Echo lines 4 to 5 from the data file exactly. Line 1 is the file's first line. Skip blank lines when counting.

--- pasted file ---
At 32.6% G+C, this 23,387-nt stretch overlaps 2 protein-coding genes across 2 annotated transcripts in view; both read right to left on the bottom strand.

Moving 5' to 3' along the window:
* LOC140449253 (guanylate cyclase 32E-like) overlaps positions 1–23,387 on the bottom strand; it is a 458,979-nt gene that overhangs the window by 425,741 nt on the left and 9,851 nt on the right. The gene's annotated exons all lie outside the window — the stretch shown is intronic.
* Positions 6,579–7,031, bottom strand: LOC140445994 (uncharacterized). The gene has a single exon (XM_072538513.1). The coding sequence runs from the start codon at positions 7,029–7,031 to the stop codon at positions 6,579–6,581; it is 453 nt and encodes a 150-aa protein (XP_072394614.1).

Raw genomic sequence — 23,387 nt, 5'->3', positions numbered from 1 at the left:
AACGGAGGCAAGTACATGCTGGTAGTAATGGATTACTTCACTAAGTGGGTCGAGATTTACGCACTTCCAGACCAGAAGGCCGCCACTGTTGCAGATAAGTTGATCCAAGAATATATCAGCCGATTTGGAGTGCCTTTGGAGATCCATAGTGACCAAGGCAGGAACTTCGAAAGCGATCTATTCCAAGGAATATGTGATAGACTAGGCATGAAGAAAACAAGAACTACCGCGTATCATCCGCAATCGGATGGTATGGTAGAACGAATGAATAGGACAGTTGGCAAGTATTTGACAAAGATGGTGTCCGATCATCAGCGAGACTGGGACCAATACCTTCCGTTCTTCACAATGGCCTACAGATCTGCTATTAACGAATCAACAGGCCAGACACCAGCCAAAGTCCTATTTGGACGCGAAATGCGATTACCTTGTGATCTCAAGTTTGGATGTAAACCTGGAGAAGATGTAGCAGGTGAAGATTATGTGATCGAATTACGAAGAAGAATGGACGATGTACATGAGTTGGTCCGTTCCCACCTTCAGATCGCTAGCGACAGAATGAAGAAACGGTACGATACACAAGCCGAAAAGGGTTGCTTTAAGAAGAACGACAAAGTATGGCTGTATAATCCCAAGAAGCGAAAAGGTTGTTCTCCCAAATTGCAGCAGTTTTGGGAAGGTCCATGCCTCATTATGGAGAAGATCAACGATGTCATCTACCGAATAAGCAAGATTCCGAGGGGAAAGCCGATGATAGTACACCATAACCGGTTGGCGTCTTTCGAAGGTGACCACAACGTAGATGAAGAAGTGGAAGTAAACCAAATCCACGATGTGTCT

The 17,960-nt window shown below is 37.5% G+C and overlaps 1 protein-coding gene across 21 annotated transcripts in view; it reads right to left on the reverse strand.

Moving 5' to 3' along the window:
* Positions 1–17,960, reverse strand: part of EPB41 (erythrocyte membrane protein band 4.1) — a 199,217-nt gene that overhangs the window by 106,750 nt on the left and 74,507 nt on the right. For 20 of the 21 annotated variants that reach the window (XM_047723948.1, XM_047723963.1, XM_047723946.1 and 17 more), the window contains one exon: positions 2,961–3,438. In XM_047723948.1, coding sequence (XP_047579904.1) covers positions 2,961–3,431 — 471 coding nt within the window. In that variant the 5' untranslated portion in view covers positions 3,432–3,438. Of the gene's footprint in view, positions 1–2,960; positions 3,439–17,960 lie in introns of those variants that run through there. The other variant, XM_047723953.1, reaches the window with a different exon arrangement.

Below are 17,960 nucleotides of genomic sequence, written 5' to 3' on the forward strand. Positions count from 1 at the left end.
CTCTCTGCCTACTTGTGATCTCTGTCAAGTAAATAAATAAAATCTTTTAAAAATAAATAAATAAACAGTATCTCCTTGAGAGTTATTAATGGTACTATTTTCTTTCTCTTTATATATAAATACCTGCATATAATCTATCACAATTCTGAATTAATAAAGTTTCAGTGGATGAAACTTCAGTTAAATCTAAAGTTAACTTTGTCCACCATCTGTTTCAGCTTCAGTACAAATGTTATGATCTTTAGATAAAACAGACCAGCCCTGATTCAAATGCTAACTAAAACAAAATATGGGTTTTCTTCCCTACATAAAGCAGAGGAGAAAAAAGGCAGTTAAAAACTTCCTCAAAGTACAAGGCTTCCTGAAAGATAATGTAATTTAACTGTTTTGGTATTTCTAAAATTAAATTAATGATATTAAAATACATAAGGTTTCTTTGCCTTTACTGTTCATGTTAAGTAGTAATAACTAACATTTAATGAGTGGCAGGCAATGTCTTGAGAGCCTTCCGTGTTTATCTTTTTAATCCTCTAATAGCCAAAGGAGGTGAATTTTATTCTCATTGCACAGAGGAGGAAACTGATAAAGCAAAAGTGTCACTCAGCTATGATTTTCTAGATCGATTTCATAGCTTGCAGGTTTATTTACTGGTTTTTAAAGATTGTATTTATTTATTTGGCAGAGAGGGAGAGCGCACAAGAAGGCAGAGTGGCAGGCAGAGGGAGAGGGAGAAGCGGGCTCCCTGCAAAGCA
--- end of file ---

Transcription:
* Positions 6,579–7,031, bottom strand: LOC140445994 (uncharacterized). The gene has a single exon (XM_072538513.1). The coding sequence runs from the start codon at positions 7,029–7,031 to the stop codon at positions 6,579–6,581; it is 453 nt and encodes a 150-aa protein (XP_072394614.1).

Raw genomic sequence — 23,387 nt, 5'->3', positions numbered from 1 at the left: